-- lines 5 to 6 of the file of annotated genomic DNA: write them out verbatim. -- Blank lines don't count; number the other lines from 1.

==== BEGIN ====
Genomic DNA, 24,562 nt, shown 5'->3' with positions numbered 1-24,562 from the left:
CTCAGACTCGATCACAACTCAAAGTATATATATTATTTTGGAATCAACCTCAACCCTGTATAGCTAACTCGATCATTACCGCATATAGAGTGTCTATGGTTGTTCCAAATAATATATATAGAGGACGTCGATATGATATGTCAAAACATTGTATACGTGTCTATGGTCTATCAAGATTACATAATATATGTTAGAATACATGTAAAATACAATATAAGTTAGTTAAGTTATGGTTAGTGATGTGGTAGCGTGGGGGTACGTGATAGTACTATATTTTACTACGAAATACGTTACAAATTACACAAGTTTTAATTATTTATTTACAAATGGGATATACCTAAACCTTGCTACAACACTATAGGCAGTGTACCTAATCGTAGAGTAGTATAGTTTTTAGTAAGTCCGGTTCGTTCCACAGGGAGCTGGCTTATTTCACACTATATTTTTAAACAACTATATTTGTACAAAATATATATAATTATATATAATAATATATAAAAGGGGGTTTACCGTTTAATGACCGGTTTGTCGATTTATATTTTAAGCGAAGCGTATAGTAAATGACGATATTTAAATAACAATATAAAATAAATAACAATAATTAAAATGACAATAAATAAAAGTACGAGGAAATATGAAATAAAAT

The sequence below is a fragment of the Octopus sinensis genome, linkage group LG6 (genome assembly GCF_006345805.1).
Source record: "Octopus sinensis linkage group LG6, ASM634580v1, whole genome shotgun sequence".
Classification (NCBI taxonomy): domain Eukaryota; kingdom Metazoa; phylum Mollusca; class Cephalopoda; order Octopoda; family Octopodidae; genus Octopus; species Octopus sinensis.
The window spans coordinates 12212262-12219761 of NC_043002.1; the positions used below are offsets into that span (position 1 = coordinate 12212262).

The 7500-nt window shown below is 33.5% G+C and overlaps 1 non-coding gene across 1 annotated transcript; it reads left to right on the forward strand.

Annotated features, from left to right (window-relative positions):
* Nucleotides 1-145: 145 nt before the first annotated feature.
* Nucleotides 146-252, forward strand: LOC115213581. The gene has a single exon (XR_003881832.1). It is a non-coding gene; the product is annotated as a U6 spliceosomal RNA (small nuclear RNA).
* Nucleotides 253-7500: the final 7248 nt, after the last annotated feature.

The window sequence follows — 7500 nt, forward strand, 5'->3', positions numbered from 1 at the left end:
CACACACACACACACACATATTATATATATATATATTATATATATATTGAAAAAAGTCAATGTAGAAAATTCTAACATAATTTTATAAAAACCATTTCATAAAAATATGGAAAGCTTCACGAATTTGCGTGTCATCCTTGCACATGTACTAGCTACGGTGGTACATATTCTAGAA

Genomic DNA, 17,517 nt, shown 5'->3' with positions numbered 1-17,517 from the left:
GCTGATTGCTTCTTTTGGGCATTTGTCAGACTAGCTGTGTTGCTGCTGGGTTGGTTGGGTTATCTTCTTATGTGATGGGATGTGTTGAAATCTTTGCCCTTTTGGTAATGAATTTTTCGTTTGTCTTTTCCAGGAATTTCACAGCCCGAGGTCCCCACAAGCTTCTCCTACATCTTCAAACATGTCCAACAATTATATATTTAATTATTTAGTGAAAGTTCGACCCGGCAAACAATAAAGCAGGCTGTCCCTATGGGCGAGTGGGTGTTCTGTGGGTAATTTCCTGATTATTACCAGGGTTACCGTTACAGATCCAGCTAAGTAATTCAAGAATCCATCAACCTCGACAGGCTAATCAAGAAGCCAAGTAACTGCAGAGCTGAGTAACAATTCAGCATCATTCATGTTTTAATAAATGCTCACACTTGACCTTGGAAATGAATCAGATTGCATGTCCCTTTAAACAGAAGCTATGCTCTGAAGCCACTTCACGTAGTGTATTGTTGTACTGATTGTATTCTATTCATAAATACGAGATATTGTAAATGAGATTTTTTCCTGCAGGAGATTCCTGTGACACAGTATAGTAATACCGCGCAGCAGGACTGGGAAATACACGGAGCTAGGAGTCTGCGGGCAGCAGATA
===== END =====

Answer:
Classification (NCBI taxonomy): domain Eukaryota; kingdom Metazoa; phylum Mollusca; class Cephalopoda; order Octopoda; family Octopodidae; genus Octopus; species Octopus sinensis.
The window spans coordinates 12212262-12219761 of NC_043002.1; the positions used below are offsets into that span (position 1 = coordinate 12212262).